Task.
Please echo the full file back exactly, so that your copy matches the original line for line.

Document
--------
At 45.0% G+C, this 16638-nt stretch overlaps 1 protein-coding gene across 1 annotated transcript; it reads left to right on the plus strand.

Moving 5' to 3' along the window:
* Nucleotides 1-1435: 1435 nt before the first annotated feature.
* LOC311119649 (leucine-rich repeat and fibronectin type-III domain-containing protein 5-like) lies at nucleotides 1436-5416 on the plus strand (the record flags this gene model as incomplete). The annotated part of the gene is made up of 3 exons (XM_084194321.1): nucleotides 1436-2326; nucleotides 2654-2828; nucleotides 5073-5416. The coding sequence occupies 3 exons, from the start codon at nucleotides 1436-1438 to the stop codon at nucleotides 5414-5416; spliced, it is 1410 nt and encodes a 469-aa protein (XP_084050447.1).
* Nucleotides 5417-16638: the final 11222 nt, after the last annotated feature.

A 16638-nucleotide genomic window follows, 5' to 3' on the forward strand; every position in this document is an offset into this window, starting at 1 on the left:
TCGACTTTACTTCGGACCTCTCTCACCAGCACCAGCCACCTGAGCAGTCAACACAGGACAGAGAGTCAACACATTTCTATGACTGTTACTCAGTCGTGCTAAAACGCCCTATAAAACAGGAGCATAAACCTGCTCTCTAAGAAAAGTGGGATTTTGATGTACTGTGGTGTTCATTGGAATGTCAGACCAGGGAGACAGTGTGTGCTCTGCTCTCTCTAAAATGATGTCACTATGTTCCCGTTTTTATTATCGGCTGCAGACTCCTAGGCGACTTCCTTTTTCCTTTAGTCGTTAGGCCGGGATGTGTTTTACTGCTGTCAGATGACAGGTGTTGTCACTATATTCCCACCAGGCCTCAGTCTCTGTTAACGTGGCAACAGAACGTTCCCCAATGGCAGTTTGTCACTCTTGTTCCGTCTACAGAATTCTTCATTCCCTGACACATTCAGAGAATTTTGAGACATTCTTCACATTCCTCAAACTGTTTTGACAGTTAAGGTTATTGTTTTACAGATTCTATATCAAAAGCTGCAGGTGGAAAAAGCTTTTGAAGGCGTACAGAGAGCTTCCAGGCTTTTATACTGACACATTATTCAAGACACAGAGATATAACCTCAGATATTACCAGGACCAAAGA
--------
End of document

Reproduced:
At 45.0% G+C, this 16638-nt stretch overlaps 1 protein-coding gene across 1 annotated transcript; it reads left to right on the plus strand.

Moving 5' to 3' along the window:
* Nucleotides 1-1435: 1435 nt before the first annotated feature.
* LOC311119649 (leucine-rich repeat and fibronectin type-III domain-containing protein 5-like) lies at nucleotides 1436-5416 on the plus strand (the record flags this gene model as incomplete). The annotated part of the gene is made up of 3 exons (XM_084194321.1): nucleotides 1436-2326; nucleotides 2654-2828; nucleotides 5073-5416. The coding sequence occupies 3 exons, from the start codon at nucleotides 1436-1438 to the stop codon at nucleotides 5414-5416; spliced, it is 1410 nt and encodes a 469-aa protein (XP_084050447.1).
* Nucleotides 5417-16638: the final 11222 nt, after the last annotated feature.

A 16638-nucleotide genomic window follows, 5' to 3' on the forward strand; every position in this document is an offset into this window, starting at 1 on the left:
TCGACTTTACTTCGGACCTCTCTCACCAGCACCAGCCACCTGAGCAGTCAACACAGGACAGAGAGTCAACACATTTCTATGACTGTTACTCAGTCGTGCTAAAACGCCCTATAAAACAGGAGCATAAACCTGCTCTCTAAGAAAAGTGGGATTTTGATGTACTGTGGTGTTCATTGGAATGTCAGACCAGGGAGACAGTGTGTGCTCTGCTCTCTCTAAAATGATGTCACTATGTTCCCGTTTTTATTATCGGCTGCAGACTCCTAGGCGACTTCCTTTTTCCTTTAGTCGTTAGGCCGGGATGTGTTTTACTGCTGTCAGATGACAGGTGTTGTCACTATATTCCCACCAGGCCTCAGTCTCTGTTAACGTGGCAACAGAACGTTCCCCAATGGCAGTTTGTCACTCTTGTTCCGTCTACAGAATTCTTCATTCCCTGACACATTCAGAGAATTTTGAGACATTCTTCACATTCCTCAAACTGTTTTGACAGTTAAGGTTATTGTTTTACAGATTCTATATCAAAAGCTGCAGGTGGAAAAAGCTTTTGAAGGCGTACAGAGAGCTTCCAGGCTTTTATACTGACACATTATTCAAGACACAGAGATATAACCTCAGATATTACCAGGACCAAAGA